Gardiner was not exactly, as is often said, one of Thomas Cranmer's assessors, but, according to Cranmer's own expression, "assistant" to him as counsel for the king, when the archbishop, in the absence of Queen Catherine, pronounced her marriage with Henry null and void on May 23, 1533. Immediately afterwards he was sent to Marseilles, where an interview between the pope and Francis I took place in September. Henry was deeply suspicious, as Francis, ostensibly his ally, had previously maintained the justice of his cause in the matter of the divorce. It was at this interview that Edmund Bonner intimated the appeal of Henry VIII to a general council in case the pope should venture to proceed to sentence against him. This appeal, and another on behalf of Cranmer presented with it, were drawn up by Gardiner. In 1535 he and other bishops were called upon to vindicate the king's new title of "Supreme Head of the Church of England." The result was his celebrated treatise De vera obedientia, the ablest of all the vindications of royal supremacy. In the same year he had a dispute with Cranmer about the visitation of his diocese. He was also employed to answer the pope's brief threatening to deprive Henry of his kingdom.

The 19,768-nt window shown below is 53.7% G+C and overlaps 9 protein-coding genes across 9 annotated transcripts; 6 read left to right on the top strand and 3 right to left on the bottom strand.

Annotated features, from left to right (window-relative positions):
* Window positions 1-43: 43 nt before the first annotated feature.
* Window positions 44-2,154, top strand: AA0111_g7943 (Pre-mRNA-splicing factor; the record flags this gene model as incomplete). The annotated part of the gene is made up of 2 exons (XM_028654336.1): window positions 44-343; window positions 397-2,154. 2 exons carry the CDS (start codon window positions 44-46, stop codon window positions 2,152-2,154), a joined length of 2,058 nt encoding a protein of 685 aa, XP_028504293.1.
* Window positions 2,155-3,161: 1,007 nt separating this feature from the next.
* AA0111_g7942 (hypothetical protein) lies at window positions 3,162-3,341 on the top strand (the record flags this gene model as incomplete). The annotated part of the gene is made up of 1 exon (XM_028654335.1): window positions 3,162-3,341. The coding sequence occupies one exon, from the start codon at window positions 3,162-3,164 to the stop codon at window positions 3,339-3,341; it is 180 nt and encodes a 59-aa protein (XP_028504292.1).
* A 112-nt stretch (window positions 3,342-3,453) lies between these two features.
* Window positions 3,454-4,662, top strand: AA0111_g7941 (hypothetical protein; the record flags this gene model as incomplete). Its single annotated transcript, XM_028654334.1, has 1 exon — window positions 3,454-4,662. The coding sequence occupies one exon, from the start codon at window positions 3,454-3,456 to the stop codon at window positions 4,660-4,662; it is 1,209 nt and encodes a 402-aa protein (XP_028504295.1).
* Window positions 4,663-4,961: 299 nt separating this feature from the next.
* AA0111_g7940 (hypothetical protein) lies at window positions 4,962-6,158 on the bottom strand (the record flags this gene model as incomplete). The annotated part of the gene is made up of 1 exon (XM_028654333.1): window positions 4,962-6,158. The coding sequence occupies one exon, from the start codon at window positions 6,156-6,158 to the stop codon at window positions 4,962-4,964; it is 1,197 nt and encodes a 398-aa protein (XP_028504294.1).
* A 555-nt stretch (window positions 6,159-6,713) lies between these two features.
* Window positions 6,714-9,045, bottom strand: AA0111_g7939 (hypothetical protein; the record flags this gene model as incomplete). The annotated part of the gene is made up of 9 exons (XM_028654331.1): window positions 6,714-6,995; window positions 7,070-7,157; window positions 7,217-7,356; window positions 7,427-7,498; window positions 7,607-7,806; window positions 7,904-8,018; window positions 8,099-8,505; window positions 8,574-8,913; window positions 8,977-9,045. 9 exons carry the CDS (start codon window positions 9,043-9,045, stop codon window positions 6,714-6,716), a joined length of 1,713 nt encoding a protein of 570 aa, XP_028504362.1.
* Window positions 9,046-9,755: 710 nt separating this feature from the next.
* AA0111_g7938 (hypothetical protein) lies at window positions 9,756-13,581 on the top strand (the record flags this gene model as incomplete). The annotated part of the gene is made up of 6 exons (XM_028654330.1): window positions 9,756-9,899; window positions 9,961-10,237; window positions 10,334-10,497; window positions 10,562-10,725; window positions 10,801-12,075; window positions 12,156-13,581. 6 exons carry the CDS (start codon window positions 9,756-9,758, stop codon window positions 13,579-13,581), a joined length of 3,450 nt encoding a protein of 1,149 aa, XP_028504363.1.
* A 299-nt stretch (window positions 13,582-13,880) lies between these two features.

During the next few years he took part in various embassies to France and Germany. He was so often abroad that he had little influence on the king's councils; but in 1539 he took part in the enactment of the severe statute of the Six Articles, which led to the resignation of Bishops Latimer and Shaxton and the persecution of the Protestant party. In 1540, on the death of Thomas Cromwell he was elected chancellor of the University of Cambridge. A few years later he attempted, in concert with others, to fasten a charge of heresy upon Archbishop Cranmer in connexion with the Act of the Six Articles; and but for the personal intervention of the king he would probably have succeeded. He was, despite having supported the royal supremacy, a thorough opponent of the Reformation from a doctrinal point of view. He had not approved of Henry's general treatment of the church, especially during the ascendancy of Cromwell. In 1544 a relation of his, named German Gardiner, whom he employed as his secretary, was executed for treason in reference to the king's supremacy, and his enemies insinuated to the king that he himself was of his secretary's way of thinking. The king had need of him quite as much as he had of Cranmer; for it was Gardiner, who even under royal supremacy, was anxious to prove that England had not fallen away from the faith, while Cranmer's authority as primate was necessary to upholding that supremacy. Thus Gardiner and the archbishop maintained opposite sides of the king's church policy; and though Gardiner was encouraged by the king to put up articles against the archbishop for heresy, the archbishop could always rely on the king's protection in the end. Heresy was gaining ground in high places, especially after the king's marriage to Catherine Parr; the queen herself was nearly committed for it at one time, when Gardiner, with the king's approbation, censured some of her expressions in conversation. Just after her marriage, four men of the Court were condemned at Windsor and three of them were burned. The fourth, who was the musician Marbeck, was pardoned by Gardiner's procurement.